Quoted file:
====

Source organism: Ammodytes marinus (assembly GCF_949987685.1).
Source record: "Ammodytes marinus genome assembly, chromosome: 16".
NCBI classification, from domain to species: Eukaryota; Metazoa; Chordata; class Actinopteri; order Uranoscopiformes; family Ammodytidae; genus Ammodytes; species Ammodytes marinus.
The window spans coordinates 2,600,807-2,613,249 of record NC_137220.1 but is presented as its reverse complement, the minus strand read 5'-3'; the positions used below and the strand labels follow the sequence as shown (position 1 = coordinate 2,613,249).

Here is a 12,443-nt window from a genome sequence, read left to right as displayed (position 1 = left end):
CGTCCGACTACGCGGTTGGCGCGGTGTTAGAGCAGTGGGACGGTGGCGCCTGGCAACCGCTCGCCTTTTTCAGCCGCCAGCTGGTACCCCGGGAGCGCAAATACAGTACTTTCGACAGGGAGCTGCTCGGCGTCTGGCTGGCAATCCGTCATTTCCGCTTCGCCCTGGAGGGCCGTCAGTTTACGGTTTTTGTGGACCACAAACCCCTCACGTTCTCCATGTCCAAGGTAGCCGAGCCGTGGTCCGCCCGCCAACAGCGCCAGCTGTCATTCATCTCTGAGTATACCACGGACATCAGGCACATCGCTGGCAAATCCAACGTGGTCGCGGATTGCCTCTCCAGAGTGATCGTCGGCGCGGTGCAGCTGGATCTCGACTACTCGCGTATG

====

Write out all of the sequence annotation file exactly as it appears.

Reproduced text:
Source organism: Ammodytes marinus (assembly GCF_949987685.1).
Source record: "Ammodytes marinus genome assembly, chromosome: 16".
NCBI classification, from domain to species: Eukaryota; Metazoa; Chordata; class Actinopteri; order Uranoscopiformes; family Ammodytidae; genus Ammodytes; species Ammodytes marinus.
The window spans coordinates 2,600,807-2,613,249 of record NC_137220.1 but is presented as its reverse complement, the minus strand read 5'-3'; the positions used below and the strand labels follow the sequence as shown (position 1 = coordinate 2,613,249).

Here is a 12,443-nt window from a genome sequence, read left to right as displayed (position 1 = left end):
CGTCCGACTACGCGGTTGGCGCGGTGTTAGAGCAGTGGGACGGTGGCGCCTGGCAACCGCTCGCCTTTTTCAGCCGCCAGCTGGTACCCCGGGAGCGCAAATACAGTACTTTCGACAGGGAGCTGCTCGGCGTCTGGCTGGCAATCCGTCATTTCCGCTTCGCCCTGGAGGGCCGTCAGTTTACGGTTTTTGTGGACCACAAACCCCTCACGTTCTCCATGTCCAAGGTAGCCGAGCCGTGGTCCGCCCGCCAACAGCGCCAGCTGTCATTCATCTCTGAGTATACCACGGACATCAGGCACATCGCTGGCAAATCCAACGTGGTCGCGGATTGCCTCTCCAGAGTGATCGTCGGCGCGGTGCAGCTGGATCTCGACTACTCGCGTATG